The representing relation between subject content and outcome statements in the National Curriculum

Year: 1996

Author: Brown, Neil

Type of paper: Abstract refereed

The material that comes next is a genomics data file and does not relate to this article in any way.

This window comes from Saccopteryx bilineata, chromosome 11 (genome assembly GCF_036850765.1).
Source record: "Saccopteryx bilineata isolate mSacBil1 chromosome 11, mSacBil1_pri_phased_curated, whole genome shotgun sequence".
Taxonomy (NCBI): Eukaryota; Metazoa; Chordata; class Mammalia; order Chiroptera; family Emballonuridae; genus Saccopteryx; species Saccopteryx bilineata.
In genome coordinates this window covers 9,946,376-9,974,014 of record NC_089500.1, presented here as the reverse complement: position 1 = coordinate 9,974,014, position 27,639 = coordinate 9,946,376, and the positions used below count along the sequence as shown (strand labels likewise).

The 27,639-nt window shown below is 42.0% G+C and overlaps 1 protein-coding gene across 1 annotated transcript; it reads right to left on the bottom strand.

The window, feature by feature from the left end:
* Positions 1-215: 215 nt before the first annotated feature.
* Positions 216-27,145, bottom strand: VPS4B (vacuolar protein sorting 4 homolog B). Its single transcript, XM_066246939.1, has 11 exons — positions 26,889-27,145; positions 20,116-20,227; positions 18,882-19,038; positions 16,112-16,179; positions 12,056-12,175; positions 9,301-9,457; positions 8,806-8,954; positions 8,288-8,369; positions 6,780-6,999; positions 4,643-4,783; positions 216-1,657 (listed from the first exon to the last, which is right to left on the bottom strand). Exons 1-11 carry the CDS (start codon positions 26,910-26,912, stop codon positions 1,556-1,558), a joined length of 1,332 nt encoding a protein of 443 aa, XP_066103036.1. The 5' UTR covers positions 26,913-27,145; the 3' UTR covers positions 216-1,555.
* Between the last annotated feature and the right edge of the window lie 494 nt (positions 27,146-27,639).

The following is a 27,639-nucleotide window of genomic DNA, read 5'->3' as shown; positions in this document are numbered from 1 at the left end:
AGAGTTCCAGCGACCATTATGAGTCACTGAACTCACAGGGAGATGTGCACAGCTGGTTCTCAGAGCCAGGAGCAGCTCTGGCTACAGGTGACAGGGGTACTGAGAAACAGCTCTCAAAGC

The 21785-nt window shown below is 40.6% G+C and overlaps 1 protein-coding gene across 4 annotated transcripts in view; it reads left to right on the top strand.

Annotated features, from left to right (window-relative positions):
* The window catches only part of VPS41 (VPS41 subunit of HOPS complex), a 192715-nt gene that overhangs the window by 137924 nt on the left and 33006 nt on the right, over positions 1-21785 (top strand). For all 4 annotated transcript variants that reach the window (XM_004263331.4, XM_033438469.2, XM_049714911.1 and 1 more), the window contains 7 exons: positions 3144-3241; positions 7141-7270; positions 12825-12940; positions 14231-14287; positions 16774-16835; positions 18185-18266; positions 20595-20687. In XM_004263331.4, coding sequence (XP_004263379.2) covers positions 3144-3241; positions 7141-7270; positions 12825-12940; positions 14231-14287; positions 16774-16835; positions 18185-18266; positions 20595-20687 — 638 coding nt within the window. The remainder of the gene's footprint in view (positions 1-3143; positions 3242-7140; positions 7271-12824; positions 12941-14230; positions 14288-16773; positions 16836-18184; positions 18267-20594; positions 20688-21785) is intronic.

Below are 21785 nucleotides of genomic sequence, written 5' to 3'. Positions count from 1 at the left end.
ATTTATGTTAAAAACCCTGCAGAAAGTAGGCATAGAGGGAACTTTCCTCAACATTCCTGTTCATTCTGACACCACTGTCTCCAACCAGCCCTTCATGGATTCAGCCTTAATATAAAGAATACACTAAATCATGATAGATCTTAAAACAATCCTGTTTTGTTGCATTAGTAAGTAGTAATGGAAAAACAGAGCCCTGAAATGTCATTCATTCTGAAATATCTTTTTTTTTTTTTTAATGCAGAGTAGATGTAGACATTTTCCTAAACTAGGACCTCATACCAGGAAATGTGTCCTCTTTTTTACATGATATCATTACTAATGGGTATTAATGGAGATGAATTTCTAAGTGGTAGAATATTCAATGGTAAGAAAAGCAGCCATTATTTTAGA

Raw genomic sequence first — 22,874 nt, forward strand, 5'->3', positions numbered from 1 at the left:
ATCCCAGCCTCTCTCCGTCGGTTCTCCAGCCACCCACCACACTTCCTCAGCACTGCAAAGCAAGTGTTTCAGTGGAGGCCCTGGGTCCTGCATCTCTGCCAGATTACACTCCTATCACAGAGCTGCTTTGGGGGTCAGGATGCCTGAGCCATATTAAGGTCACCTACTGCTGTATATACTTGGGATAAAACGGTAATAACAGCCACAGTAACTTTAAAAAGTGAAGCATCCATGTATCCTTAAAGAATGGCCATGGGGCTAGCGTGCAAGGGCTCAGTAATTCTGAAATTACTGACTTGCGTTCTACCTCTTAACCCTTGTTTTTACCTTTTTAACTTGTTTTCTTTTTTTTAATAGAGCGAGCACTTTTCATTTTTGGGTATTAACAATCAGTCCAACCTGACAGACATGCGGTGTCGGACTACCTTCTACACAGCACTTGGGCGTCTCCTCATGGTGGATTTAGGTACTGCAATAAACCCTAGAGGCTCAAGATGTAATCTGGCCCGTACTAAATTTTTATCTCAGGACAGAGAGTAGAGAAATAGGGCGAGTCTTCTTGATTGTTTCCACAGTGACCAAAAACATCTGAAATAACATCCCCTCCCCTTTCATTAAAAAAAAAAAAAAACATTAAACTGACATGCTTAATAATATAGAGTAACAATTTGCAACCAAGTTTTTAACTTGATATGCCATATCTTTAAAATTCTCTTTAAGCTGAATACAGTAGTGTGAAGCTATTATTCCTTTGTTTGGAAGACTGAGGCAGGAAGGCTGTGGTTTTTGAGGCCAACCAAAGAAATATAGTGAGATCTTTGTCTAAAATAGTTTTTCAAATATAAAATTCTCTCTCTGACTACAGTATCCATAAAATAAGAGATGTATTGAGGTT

This paper examines the various ways in which subject matter has been represented as outcome statements, profiles and other corporate terms relating to competency in state curricula. The paper represents different ways in which six alternative systems of reference transport properties between subject domains and school outcomes. The paper goes on to nominate one system which, it believes exemplifies the currently preferred corporate approach to the representation of subject content in the curriculum and to analyse its implications for education. Outcome statements in curriculum, like paintings and artworks in general, are representational artifacts which qualify as representations because of the way they refer to something else. For this reason the representing relation between outcome statements and other agencies in the curriculum, such as subject content is bound to be asymmetrical. This paper argues, however that the asymmetry of outcomes as representational artifacts runs counter to their popular educational purpose which is to establish an identity between nominated areas of content and the production of guaranteed levels of student performance. The paper uses examples from the visual arts to illustrate how outcomes statements, however carefully they are defined, are thus dependent upon the interpretation and judgement of teachers since the meaning of outcomes and standards is opaque within the educational meta-narratives under which they were generated.